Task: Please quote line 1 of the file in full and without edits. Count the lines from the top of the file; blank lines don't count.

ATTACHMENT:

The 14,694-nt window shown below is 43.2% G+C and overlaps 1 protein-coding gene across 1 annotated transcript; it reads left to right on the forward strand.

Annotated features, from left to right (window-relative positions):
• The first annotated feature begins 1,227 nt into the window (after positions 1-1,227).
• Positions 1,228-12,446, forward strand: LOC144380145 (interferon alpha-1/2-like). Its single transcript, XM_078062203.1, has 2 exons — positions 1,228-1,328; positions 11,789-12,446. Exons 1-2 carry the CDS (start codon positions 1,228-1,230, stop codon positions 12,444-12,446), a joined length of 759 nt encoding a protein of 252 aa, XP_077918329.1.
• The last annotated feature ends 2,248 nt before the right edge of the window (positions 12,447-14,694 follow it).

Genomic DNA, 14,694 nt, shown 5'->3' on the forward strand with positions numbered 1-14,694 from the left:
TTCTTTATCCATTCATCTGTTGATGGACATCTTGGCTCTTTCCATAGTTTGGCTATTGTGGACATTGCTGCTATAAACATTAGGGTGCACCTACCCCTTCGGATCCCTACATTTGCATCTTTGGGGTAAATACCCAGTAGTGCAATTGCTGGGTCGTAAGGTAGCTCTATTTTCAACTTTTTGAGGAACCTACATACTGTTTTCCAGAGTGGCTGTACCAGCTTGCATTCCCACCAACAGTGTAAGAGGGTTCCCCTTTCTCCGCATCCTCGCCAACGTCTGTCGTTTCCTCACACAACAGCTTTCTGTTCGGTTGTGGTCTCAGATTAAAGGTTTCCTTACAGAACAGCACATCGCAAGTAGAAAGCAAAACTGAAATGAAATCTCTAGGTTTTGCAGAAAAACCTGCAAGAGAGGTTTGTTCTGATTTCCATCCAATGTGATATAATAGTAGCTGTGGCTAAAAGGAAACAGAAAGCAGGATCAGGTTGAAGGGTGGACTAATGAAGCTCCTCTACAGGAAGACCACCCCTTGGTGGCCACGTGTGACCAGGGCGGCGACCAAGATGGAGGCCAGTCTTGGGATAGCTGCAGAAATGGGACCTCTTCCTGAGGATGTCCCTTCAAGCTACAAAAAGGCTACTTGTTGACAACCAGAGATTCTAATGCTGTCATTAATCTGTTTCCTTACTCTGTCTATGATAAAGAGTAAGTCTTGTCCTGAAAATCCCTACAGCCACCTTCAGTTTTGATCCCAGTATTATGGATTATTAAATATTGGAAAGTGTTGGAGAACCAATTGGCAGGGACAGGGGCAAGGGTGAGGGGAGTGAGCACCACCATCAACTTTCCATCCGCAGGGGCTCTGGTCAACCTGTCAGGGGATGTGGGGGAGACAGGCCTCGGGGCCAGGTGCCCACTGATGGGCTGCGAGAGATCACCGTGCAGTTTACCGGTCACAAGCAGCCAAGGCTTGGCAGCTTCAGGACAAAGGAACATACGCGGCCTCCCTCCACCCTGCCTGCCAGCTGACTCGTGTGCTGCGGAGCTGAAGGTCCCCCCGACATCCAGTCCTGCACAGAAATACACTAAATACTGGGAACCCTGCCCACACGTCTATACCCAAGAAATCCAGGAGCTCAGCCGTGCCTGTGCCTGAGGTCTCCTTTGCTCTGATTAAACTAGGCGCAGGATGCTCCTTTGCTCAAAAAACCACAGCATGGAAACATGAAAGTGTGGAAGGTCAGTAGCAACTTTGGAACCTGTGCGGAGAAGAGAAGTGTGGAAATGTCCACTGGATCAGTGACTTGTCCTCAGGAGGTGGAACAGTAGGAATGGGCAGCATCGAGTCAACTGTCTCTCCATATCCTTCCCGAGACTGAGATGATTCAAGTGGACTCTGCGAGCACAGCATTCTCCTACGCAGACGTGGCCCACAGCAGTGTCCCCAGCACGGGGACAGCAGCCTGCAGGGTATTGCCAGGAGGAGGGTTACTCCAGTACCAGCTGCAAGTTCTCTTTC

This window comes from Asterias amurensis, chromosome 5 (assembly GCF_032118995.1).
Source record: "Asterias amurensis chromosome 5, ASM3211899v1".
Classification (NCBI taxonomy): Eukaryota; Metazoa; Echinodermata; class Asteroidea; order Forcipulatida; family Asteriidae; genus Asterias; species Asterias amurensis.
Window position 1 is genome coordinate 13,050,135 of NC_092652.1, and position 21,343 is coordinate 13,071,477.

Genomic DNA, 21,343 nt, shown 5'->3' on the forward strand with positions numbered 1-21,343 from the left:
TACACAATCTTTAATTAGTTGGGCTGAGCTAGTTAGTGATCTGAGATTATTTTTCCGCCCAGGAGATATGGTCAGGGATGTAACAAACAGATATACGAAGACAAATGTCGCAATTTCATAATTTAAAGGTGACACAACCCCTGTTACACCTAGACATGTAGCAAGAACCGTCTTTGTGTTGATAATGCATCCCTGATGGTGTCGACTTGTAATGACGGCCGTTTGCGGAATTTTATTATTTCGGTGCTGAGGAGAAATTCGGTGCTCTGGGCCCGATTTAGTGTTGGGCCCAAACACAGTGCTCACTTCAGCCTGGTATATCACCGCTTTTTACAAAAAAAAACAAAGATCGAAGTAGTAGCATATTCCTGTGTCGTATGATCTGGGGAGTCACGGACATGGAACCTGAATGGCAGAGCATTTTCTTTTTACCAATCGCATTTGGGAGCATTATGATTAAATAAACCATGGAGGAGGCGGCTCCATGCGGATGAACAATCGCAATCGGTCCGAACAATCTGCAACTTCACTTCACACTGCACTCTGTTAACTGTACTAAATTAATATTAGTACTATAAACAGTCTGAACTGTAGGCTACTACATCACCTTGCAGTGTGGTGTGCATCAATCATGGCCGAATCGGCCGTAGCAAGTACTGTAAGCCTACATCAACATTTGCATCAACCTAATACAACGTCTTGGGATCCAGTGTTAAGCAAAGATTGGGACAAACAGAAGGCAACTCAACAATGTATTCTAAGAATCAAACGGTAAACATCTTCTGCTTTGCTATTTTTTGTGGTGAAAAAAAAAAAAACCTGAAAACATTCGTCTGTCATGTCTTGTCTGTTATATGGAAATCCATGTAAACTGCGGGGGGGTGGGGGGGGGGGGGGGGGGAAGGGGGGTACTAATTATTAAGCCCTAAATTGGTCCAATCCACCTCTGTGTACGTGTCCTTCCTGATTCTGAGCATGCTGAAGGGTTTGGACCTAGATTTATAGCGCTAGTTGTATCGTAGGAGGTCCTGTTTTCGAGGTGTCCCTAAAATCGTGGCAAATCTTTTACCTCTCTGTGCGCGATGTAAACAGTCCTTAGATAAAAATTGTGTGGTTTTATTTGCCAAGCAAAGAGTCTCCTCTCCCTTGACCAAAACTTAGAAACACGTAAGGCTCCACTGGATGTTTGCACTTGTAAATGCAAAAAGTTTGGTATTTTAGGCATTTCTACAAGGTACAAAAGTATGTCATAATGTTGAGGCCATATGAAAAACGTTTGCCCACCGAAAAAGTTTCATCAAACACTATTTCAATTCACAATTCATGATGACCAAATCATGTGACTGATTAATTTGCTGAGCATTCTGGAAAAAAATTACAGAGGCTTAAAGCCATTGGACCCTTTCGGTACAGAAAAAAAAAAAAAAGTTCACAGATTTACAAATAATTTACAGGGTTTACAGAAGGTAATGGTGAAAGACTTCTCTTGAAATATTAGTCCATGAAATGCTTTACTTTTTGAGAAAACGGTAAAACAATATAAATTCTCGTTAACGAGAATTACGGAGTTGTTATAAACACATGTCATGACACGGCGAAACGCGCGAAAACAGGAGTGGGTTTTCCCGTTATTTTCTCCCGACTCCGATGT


The 14,694-nt window shown below is 43.2% G+C and overlaps 1 protein-coding gene across 1 annotated transcript; it reads left to right on the forward strand.